Three Sisters by Anton Chekhov tells the story of three sisters, Olga, Masha, and Irina, and their yearnings to escape their provincial life and return to their former home, Moscow. We follow the sisters and their complicated loves and losses, their brother, Andrei, and his overwhelming wife, Natasha, along with the constant company of soldiers stationed in their town. We see relationships blossom, change, mature, and fall apart over the course of several years when, sometimes inexplicably, sometimes because life intervenes, they remain despite their longing for their beloved Moscow. The sisters and those that surround them are haunted by the past while longing for the future. The joys and sorrows of the present are crowded out leaving them always living in-between what was and what could be.
The play was written by Anton Chekhov in 1900 and first performed by the Moscow Art Theatre under Constantin Stanislavski’s direction in 1901. Stanislavski acted in the production along with Chekhov’s wife, Olga Knipper. Three Sisters represents a crucial collaboration between Stanislavski and Chekhov and established both as two of the most important forces in the world of theatre at the end of the nineteenth and early part of the twentieth century. The Moscow Art Theatre is foundational in its development of the movement of realism, the modern director, and theories and the pedagogy of acting. The work of Chekhov and Stanislavski are still key influences in modern and contemporary theatre from the directing practices of Elia Kazan and Jerzy Grotowski to the kinds of plays that are produced and how actors are trained.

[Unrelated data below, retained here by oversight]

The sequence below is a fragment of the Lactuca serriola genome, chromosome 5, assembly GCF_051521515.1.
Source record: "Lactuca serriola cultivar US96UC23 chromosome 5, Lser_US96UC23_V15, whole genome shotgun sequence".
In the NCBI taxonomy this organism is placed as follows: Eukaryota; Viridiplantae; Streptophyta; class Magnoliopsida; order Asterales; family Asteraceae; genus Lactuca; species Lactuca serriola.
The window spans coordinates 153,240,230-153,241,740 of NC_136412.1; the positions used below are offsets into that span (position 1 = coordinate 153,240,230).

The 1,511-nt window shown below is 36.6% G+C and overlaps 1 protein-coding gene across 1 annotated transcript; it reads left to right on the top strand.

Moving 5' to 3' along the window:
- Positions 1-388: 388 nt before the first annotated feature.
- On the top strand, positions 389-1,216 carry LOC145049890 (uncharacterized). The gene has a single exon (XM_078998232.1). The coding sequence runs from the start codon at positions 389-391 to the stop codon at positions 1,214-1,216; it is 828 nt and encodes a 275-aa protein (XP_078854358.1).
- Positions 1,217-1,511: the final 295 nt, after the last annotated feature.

Sarah Ruhl wrote this exciting new English adaptation of Three Sisters based on a literal translation by Elise Thoron with Natasha Paramonova and Kristin Johnson-Neshati. It was first commissioned by the Cincinnati Playhouse and then was produced as a joint production with Yale and Berkeley Rep. Sarah Ruhl, one of the most important contemporary American playwrights working today, is known for her plays In the Next Room or the vibrator play, Dead Man’s Cell Phone, and The Clean House.